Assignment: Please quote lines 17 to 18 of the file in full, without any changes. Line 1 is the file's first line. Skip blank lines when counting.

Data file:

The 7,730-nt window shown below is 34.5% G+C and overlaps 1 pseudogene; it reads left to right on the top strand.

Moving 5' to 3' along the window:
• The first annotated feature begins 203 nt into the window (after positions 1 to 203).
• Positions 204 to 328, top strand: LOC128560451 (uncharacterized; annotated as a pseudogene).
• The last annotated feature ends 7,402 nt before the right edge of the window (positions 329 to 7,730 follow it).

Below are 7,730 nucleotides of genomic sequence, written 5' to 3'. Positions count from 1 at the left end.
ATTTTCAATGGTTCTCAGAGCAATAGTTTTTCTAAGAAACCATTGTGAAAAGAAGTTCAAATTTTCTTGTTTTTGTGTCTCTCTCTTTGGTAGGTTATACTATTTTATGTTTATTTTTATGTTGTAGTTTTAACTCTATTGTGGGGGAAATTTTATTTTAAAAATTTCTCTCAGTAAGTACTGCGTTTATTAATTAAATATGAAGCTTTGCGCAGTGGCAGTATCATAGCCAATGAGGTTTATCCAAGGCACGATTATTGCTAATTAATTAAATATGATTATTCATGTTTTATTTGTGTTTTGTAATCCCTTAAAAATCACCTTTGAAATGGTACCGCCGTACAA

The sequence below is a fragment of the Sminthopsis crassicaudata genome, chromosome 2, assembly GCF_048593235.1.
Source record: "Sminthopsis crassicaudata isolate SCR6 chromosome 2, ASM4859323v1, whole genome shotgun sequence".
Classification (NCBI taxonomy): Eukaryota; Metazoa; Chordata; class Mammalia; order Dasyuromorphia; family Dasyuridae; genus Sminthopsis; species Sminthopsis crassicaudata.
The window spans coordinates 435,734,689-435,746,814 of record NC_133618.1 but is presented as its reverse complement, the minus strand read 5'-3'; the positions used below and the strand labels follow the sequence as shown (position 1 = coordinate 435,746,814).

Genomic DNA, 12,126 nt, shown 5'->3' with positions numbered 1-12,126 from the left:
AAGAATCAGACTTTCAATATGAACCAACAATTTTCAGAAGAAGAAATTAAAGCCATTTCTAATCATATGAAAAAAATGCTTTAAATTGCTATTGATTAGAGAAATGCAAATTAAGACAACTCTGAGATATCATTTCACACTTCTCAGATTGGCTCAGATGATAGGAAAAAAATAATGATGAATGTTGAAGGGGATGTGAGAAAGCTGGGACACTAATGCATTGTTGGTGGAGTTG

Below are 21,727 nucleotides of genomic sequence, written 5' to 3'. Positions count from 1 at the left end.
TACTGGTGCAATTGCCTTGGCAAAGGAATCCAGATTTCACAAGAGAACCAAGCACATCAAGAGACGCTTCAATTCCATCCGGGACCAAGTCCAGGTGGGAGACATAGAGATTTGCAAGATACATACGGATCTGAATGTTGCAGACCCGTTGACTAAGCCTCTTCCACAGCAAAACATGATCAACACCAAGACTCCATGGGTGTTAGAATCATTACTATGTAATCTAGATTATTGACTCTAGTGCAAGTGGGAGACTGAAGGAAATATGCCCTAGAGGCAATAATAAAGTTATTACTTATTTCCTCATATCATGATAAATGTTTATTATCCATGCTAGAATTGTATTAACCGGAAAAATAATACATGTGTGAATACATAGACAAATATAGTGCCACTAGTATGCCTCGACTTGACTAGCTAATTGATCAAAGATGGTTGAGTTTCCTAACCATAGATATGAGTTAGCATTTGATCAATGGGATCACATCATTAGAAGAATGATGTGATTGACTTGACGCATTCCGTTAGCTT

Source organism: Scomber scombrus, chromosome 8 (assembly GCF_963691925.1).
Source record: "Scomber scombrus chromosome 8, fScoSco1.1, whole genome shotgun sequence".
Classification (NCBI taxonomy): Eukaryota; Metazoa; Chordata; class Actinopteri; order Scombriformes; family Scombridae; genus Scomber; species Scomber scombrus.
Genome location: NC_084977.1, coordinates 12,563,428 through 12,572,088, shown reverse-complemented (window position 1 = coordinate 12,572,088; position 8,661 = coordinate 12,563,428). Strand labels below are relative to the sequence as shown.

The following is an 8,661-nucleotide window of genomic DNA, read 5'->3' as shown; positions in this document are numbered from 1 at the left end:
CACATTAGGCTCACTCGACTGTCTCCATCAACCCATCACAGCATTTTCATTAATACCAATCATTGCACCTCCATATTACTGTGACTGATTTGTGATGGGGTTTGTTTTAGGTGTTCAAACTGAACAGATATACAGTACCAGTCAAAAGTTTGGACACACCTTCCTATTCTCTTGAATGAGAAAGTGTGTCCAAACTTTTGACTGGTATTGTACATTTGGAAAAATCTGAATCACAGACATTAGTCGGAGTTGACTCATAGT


Source record: "Scomber scombrus chromosome 8, fScoSco1.1, whole genome shotgun sequence".
Classification (NCBI taxonomy): Eukaryota; Metazoa; Chordata; class Actinopteri; order Scombriformes; family Scombridae; genus Scomber; species Scomber scombrus.